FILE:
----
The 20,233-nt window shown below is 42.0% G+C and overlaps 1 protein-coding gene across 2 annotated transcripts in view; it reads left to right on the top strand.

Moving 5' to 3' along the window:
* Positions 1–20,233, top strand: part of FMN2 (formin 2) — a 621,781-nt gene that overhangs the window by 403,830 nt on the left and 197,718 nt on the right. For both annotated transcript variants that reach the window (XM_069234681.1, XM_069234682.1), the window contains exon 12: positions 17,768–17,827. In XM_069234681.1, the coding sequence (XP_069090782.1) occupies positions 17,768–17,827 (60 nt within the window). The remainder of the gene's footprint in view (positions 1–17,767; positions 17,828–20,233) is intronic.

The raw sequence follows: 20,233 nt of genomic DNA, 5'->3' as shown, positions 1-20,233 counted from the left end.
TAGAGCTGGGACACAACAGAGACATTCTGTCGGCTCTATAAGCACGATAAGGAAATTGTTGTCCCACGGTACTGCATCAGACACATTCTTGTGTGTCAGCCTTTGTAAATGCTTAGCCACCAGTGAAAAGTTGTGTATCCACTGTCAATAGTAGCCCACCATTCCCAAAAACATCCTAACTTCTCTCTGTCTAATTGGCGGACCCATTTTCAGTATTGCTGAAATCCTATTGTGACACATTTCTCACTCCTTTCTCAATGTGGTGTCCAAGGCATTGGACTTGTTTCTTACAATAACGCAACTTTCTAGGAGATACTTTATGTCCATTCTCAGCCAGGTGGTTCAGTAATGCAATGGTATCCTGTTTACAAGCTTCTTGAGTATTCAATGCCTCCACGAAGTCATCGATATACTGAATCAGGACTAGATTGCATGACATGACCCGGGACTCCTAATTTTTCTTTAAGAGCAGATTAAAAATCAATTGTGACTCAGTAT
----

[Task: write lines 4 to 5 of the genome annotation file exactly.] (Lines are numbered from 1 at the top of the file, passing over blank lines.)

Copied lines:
The raw sequence follows: 20,233 nt of genomic DNA, 5'->3' as shown, positions 1-20,233 counted from the left end.
TAGAGCTGGGACACAACAGAGACATTCTGTCGGCTCTATAAGCACGATAAGGAAATTGTTGTCCCACGGTACTGCATCAGACACATTCTTGTGTGTCAGCCTTTGTAAATGCTTAGCCACCAGTGAAAAGTTGTGTATCCACTGTCAATAGTAGCCCACCATTCCCAAAAACATCCTAACTTCTCTCTGTCTAATTGGCGGACCCATTTTCAGTATTGCTGAAATCCTATTGTGACACATTTCTCACTCCTTTCTCAATGTGGTGTCCAAGGCATTGGACTTGTTTCTTACAATAACGCAACTTTCTAGGAGATACTTTATGTCCATTCTCAGCCAGGTGGTTCAGTAATGCAATGGTATCCTGTTTACAAGCTTCTTGAGTATTCAATGCCTCCACGAAGTCATCGATATACTGAATCAGGACTAGATTGCATGACATGACCCGGGACTCCTAATTTTTCTTTAAGAGCAGATTAAAAATCAATTGTGACTCAGTAT